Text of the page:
Endeavour will be fueled Wednesday to test repairs
BY WILLIAM HARWOOD
STORY WRITTEN FOR CBS NEWS "SPACE PLACE" & USED WITH PERMISSION
Posted: June 30, 2009
Engineers at the Kennedy Space Center are preparing to load the shuttle Endeavour's external tank with liquid oxygen and hydrogen rocket fuel early Wednesday in a critical test that could either pave the way to launch July 11 or trigger another lengthy delay.
If the line is leak free Wednesday, or at least tight enough to prevent concentrations higher than 4 percent near the vent line umbilical plate, NASA will press ahead with plans to launch Endeavour on a 16-day space station assembly mission July 11.
But if higher-than-allowable leakage is detected, shuttle managers could be forced to move Endeavour to a different external tank, a move that would delay launch up to two months or more in a worse-case scenario.
Engineers believe they understand the problem - the rectangular vent port housing in the side of the tank was riveted into place slightly out of alignment - and they are hopeful the alternate seal and shims will, in fact, keep the vent line quick-disconnect fitting from leaking.
Complicating the issue for troubleshooters, the leaks only show up when the hydrogen section of the tank is nearing a full load and the hardware in the vent line is subjected to ultra-low cryogenic temperatures. Shuttle Program Manager John Shannon ordered Wednesday's fueling test to assess the performance of the vent line fixes before committing to a full-up launch countdown.
As of Tuesday evening, there were no technical problems of any significance at launch pad 39A, but forecasters say morning showers and thunderstorms may develop near the space center. For fueling, the probability of thunderstorms near the pad must be 20 percent or less.
NASA will provide television coverage of the fueling test starting at 7 a.m. A news briefing with Mission Management Team Chairman Mike Moses and launch director Pete Nickolenko is planned for 1 p.m. to discuss the results of the test.
Here is a timeline of major countdown events:
EDT...........EVENT Wednesday, July 1 01:00 AM...Final preparations for fuel loading 03:00 AM...Personnel clear launch pad 06:00 AM...Countdown enters a one-hour hold at the T-minus six-hour mark 06:30 AM...External tank ready to load 06:30 AM...Mission Management Team meets to assess readiness for fueling 07:00 AM...NASA television coverage begins 07:00 AM...Main propulsion system transfer line chill down 07:45 AM...Liquid hydrogen low-level engine cutoff sensors are submerged 08:00 AM...Fast fill begins 09:15 AM...Liquid hydrogen tank 98 percent full 09:45 AM...Liquid hydrogen topping begins; hydrogen vent valve cycling 10:00 AM...External tank in stable replenish mode 10:00 AM...Final Inspection Team (FIT) launch pad walkdown 12:00 PM...Test team 'go' for tank drain (duration approximately 2.5 hours) 01:00 PM...NASA TV: Post-tanking test press briefing with MMT Chairman ...........Mike Moses and Launch Director Pete Nickolenko 01:30 PM...LH2 boil off (duration approximately 19 hours) 04:00 PM...Pad opened for limited access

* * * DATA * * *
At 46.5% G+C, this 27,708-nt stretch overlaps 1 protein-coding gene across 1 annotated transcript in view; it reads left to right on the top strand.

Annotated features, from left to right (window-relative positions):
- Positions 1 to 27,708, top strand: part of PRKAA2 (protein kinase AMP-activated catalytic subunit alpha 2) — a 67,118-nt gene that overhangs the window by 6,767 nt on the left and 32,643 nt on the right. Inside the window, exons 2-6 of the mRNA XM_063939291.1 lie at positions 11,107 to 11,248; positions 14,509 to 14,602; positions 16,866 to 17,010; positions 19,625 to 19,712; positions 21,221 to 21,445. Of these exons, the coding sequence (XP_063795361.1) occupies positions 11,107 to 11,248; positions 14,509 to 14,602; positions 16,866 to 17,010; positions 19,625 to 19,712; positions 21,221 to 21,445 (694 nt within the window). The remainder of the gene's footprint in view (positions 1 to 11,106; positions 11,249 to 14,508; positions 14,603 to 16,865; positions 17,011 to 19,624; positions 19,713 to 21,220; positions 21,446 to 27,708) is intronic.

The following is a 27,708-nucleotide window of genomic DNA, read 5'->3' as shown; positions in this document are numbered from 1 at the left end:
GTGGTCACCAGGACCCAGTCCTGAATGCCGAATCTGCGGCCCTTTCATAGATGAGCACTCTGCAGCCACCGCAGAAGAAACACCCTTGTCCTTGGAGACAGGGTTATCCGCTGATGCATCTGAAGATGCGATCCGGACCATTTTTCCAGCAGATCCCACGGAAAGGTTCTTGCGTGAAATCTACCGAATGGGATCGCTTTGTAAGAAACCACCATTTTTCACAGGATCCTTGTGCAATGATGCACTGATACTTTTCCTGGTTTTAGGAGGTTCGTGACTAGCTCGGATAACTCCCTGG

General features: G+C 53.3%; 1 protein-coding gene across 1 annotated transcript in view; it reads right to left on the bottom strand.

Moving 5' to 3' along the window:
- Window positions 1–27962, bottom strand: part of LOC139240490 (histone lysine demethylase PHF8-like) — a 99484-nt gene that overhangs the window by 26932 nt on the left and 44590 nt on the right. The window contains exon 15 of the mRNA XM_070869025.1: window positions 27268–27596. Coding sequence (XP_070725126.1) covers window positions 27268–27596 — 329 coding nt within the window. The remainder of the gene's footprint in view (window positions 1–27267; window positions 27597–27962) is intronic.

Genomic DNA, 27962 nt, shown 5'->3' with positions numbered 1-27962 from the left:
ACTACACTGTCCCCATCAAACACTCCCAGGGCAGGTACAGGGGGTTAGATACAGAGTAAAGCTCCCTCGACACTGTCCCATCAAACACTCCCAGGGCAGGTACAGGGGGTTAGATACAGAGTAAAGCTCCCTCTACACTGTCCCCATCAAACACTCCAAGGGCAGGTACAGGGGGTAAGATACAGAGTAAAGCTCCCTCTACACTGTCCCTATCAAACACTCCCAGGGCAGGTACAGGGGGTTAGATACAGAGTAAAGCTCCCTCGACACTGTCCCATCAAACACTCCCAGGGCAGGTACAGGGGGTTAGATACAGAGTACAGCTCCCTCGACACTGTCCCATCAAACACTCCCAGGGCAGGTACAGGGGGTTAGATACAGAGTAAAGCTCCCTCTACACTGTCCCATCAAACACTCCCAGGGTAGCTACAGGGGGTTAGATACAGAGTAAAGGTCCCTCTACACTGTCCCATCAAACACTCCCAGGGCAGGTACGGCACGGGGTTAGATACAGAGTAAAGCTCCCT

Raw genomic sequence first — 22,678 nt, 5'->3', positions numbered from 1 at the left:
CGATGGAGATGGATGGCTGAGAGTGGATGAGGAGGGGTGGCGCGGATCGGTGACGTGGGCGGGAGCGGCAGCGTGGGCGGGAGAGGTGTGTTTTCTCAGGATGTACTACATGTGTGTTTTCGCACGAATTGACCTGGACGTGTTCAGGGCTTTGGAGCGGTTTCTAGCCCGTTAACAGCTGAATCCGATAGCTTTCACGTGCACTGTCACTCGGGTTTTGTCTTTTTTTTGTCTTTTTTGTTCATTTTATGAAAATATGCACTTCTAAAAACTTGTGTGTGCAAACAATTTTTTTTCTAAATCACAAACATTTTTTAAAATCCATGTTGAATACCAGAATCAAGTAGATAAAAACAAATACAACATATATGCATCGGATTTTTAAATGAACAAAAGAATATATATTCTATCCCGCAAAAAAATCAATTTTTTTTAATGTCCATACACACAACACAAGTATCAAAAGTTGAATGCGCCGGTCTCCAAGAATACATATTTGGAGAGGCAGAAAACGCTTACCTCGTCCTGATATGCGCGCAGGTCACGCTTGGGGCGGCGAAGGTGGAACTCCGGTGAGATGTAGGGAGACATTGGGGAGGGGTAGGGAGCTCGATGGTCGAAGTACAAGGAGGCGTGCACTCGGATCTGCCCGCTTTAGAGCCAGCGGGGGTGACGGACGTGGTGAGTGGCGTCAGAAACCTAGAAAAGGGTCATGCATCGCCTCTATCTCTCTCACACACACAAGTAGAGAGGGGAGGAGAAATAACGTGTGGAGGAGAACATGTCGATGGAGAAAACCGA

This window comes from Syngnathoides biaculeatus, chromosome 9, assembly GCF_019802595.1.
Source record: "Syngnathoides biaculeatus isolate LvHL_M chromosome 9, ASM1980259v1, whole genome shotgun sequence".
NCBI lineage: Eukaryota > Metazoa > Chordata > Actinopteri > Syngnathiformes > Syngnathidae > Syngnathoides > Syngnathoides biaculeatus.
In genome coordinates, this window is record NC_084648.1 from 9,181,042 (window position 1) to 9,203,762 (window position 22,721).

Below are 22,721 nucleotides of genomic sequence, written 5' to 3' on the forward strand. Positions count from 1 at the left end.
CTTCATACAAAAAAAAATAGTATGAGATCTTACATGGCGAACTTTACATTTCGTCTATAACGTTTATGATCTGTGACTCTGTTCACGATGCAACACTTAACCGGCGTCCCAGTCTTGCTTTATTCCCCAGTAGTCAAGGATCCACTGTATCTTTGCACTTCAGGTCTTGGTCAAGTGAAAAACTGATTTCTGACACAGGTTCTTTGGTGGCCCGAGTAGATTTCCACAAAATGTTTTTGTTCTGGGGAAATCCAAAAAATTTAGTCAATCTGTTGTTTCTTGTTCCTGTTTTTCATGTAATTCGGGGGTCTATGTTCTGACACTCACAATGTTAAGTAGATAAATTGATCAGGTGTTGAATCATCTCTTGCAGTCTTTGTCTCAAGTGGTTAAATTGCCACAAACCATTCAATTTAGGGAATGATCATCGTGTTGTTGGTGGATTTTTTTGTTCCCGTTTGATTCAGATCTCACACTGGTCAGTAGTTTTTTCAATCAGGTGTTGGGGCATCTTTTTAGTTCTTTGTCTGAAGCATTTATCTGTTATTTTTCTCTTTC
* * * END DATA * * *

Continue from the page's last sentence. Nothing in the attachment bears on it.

In a bit of good news for NASA, engineers successfully extracted an astronaut work light attachment knob that was jammed between one of the shuttle Atlantis' cockpit windows and an instrument panel housing after the ship's just-completed mission to repair the Hubble Space Telescope.
The knob, apparently lost by the crew during the mission, was pressing against window No. 5's critical internal pressure pane. It apparently got lodged in place during re-entry when the pressurized crew module contracted slightly.
The knob had to be removed to allow engineers to assess what, if any, damage had been done to the pressure pane when the knob got stuck. Engineers initially tried to cool it with dry ice, but the knob refused to budge. They then attempted to reverse the effects of the shuttle's descent by pressurizing the crew module. That worked, and engineers were able to retrieve the troublesome knob without having to resort to more invasive measures.
The issue was potentially significant because replacement of a pressure pane would require engineers to remove or disconnect cockpit instrumentation and other structures, work that could take four to six months to complete. NASA managers are hopeful the knob caused no significant damage to the window, but inspections are not yet complete.